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Weapons of Mass Destruction (WMD)

Russia to keep silo-based ballistic missiles in future

RIA Novosti

08/12/200914:38

MOSCOW, December 8 (RIA Novosti) - Russia's Strategic Missile Forces (SMF) will keep both silo-based and mobile ballistic missile systems in service until at least 2020, the SMF commander said on Tuesday.

"To successfully accomplish the set tasks, the SMF will continue to have silo-based missile systems, which can provide an immediate response [to threats] and mobile systems featuring high survivability," Col. Gen. Andrei Shvaichenko said.

The general said the development of the SMF will stress the introduction of advanced missile systems although the existing systems will be kept operational until their extended service life expires.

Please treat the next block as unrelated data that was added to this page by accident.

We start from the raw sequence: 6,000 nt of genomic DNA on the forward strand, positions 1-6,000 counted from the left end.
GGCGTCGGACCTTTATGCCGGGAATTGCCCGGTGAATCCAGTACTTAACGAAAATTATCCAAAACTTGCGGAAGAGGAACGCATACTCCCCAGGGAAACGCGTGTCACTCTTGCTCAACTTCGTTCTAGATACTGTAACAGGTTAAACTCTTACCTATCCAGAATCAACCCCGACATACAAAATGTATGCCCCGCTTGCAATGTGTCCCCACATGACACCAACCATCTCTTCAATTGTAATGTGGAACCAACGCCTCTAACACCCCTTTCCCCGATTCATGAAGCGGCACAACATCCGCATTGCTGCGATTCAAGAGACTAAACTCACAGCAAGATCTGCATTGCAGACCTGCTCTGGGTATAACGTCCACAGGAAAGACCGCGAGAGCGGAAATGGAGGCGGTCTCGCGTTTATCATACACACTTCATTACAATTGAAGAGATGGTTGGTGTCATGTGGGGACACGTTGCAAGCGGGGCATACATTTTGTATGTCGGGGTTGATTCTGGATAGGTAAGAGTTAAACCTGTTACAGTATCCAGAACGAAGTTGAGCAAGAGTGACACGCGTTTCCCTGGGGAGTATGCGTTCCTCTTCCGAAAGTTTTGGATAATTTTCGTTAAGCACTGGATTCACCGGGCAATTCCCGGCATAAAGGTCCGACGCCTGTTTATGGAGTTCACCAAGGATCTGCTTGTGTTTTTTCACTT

"By the end of 2016, the missile systems with extended service life will constitute no more than 20% of the total, while the share of new missile systems will be about 80%," Shvaichenko said.

At present, six types of silo-based and mobile ICBM systems are on combat duty with the SMF, including the heavy Voyevoda (SS-18 Satan), capable of carrying 10 warheads, and the Topol-M (Stalin) systems.

According to open sources, the total arsenal of Russia's SMF comprises 538 ICBMs, including 306 SS-25 Topol (Sickle) missiles and 56 SS-27 Topol-M missiles.

Silo-based missiles constitute 45% of Russia's total ballistic missile arsenal. They carry about 85% of nuclear warheads deployed by the SMF.

The SMF commander said the number of missile systems and warheads in service in the future would depend on a new strategic arms reductions agreement between Russia and the U.S.

The new document to replace the START-I treaty, which expired on December 5, could significantly reduce the number of nuclear weapons possessed by both sides.

An outline of the new pact was agreed during the presidents' bilateral summit in Moscow in July and includes cutting their countries' nuclear arsenals to 1,500-1,675 operational warheads and delivery vehicles to 500-1,000.

The draft treaty is expected to be ready by the end of 2009.



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